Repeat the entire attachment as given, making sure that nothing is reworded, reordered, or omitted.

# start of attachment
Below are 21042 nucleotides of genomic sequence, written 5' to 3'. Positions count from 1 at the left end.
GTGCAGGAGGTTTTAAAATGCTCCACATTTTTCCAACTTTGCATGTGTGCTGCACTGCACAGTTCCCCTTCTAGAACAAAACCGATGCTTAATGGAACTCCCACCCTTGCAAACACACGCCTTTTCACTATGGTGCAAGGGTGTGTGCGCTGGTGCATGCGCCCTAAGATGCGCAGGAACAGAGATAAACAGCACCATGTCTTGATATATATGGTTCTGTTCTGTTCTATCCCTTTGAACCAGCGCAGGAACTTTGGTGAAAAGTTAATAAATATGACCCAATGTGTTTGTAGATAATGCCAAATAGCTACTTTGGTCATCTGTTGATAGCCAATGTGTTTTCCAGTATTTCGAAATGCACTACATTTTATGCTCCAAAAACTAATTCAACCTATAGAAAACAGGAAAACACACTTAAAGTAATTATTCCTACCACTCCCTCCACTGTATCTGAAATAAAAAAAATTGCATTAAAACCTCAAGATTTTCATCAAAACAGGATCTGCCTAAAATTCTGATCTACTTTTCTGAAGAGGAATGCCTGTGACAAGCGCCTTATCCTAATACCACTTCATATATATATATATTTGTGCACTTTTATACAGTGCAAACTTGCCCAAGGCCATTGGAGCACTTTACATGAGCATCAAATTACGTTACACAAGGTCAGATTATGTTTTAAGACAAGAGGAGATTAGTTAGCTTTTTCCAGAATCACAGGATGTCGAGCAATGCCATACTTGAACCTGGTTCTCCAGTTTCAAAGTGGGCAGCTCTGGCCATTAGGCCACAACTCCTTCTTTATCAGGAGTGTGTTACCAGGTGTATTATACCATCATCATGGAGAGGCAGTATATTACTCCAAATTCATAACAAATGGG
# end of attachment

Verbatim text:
Below are 21042 nucleotides of genomic sequence, written 5' to 3'. Positions count from 1 at the left end.
GTGCAGGAGGTTTTAAAATGCTCCACATTTTTCCAACTTTGCATGTGTGCTGCACTGCACAGTTCCCCTTCTAGAACAAAACCGATGCTTAATGGAACTCCCACCCTTGCAAACACACGCCTTTTCACTATGGTGCAAGGGTGTGTGCGCTGGTGCATGCGCCCTAAGATGCGCAGGAACAGAGATAAACAGCACCATGTCTTGATATATATGGTTCTGTTCTGTTCTATCCCTTTGAACCAGCGCAGGAACTTTGGTGAAAAGTTAATAAATATGACCCAATGTGTTTGTAGATAATGCCAAATAGCTACTTTGGTCATCTGTTGATAGCCAATGTGTTTTCCAGTATTTCGAAATGCACTACATTTTATGCTCCAAAAACTAATTCAACCTATAGAAAACAGGAAAACACACTTAAAGTAATTATTCCTACCACTCCCTCCACTGTATCTGAAATAAAAAAAATTGCATTAAAACCTCAAGATTTTCATCAAAACAGGATCTGCCTAAAATTCTGATCTACTTTTCTGAAGAGGAATGCCTGTGACAAGCGCCTTATCCTAATACCACTTCATATATATATATATTTGTGCACTTTTATACAGTGCAAACTTGCCCAAGGCCATTGGAGCACTTTACATGAGCATCAAATTACGTTACACAAGGTCAGATTATGTTTTAAGACAAGAGGAGATTAGTTAGCTTTTTCCAGAATCACAGGATGTCGAGCAATGCCATACTTGAACCTGGTTCTCCAGTTTCAAAGTGGGCAGCTCTGGCCATTAGGCCACAACTCCTTCTTTATCAGGAGTGTGTTACCAGGTGTATTATACCATCATCATGGAGAGGCAGTATATTACTCCAAATTCATAACAAATGGG